The second disc focuses on re-mixes, highlighting the ways in which other artists have re-interpreted Femi's work and shifted it even further into modern house and dub. In addition to providing the Paris City Mix of the black pride anthem "Blackman Know Yourself", Disc Two offers the Zenzile Dub Mix of "Scatta Head". With its echoes and reverberations, the track showcases the best in minimalist dub while demonstrating Femi's knack for conveying political messages without reverting to tired clichés. As with Femi's night club, dubbed "The Shrine" in memory of his father's club of the same name, Disc 1 and Disc 2 serve as a tribute to the innovative birth of Afrobeat. Although there can be no such thing as a definitive collection, Wrasse's compilation deftly moves us through Femi's efforts in the late 1990s to the popular, internationalist sounds he cultivated most recently. It should come as no surprise that, in addition to having been nominated for a Grammy in the Best World Music category, Femi garnered numerous awards in his home country for Best Cross-over Music. Femi takes world music to new heights, marrying potent political expression with addictive rhythms, which, while accessible in his view, refuse to succumb to the culture of consumerism on which the hit single is based in the United States. The Definitive Collection proves both a suitable introduction to Femi and a testament to the significance of music in a world that frequently co-opts dissidence.


In the wake of Malcolm Young's passing, Jesse Fink, author of The Youngs: The Brothers Who Built AC/DC, offers up his top 10 AC/DC songs, each seasoned with a dash of backstory.

In the wake of Malcolm Young's passing, Jesse Fink, author of The Youngs: The Brothers Who Built AC/DC, offers up his top 10 AC/DC songs, each seasoned with a dash of backstory.

Keep reading... Show less

Pauline Black may be called the Queen of Ska by some, but she insists she's not the only one, as Two-Tone legends the Selecter celebrate another stellar album in a career full of them.

Being commonly hailed as the "Queen" of a genre of music is no mean feat, but for Pauline Black, singer/songwriter of Two-Tone legends the Selecter and universally recognised "Queen of Ska", it is something she seems to take in her stride. "People can call you whatever they like," she tells PopMatters, "so I suppose it's better that they call you something really good!"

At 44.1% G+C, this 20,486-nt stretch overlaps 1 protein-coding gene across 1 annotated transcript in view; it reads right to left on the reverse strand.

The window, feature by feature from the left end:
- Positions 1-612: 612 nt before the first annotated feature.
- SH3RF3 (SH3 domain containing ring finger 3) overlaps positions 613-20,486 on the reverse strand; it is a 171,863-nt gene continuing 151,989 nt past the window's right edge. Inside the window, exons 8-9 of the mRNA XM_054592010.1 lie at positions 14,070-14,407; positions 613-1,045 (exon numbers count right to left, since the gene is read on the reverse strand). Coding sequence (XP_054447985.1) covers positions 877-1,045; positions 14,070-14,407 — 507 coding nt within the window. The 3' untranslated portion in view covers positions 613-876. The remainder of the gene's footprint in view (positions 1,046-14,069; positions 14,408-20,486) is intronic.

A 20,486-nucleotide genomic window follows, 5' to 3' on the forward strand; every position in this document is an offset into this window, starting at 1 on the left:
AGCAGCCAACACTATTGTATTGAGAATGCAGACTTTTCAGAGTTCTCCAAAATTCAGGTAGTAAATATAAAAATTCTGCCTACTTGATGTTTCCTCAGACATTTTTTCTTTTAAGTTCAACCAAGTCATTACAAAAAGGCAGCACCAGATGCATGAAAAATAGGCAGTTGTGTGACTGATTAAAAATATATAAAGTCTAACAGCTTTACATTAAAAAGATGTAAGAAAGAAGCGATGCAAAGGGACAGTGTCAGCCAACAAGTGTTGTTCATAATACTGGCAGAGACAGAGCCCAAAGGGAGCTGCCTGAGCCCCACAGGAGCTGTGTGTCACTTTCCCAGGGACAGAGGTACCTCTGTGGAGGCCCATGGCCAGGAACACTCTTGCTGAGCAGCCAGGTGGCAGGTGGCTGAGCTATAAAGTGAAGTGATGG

Keep reading... Show less

Morrison's prose is so engaging and welcoming that it's easy to miss the irreconcilable ambiguities that are set forth in her prose as ineluctable convictions.

It's a common enough gambit in science fiction. Humans come across a race of aliens that appear to be entirely alike and yet one group of said aliens subordinates the other, visiting violence upon their persons, denigrating them openly and without social or legal consequence, humiliating them at every turn. The humans inquire why certain of the aliens are subjected to such degradation when there are no discernible differences among the entire race of aliens, at least from the human point of view. The aliens then explain that the subordinated group all share some minor trait (say the left nostril is oh-so-slightly larger than the right while the "superior" group all have slightly enlarged right nostrils)—something thatm from the human vantage pointm is utterly ridiculous. This minor difference not only explains but, for the alien understanding, justifies the inequitable treatment, even the enslavement of the subordinate group. And there you have the quandary of Otherness in a nutshell.

Keep reading... Show less

A 1996 classic, Shawn Colvin's album of mature pop is also one of best break-up albums, comparable lyrically and musically to Joni Mitchell's Hejira and Bob Dylan's Blood on the Tracks.

When pop-folksinger Shawn Colvin released A Few Small Repairs in 1996, the music world was ripe for an album of sharp, catchy songs by a female singer-songwriter. Lilith Fair, the tour for women in the music, would gross $16 million in 1997. Colvin would be a main stage artist in all three years of the tour, playing alongside Liz Phair, Suzanne Vega, Sheryl Crow, Sarah McLachlan, Meshell Ndegeocello, Joan Osborne, Lisa Loeb, Erykah Badu, and many others. Strong female artists were not only making great music (when were they not?) but also having bold success. Alanis Morissette's Jagged Little Pill preceded Colvin's fourth recording by just 16 months.

Keep reading... Show less

Frank Miller locates our tragedy and warps it into his own brutal beauty.

In terms of continuity, the so-called promotion of this entry as Miller's “third" in the series is deceptively cryptic. Miller's mid-'80s limited series The Dark Knight Returns (or DKR) is a “Top 5 All-Time" graphic novel, if not easily “Top 3". His intertextual and metatextual themes resonated then as they do now, a reason this source material was “go to" for Christopher Nolan when he resurrected the franchise for Warner Bros. in the mid-00s. The sheer iconicity of DKR posits a seminal work in the artist's canon, which shares company with the likes of Sin City, 300, and an influential run on Daredevil, to name a few.

Keep reading... Show less
Pop Ten
Mixed Media
PM Picks

© 1999-2017 All rights reserved.
Popmatters is wholly independently owned and operated.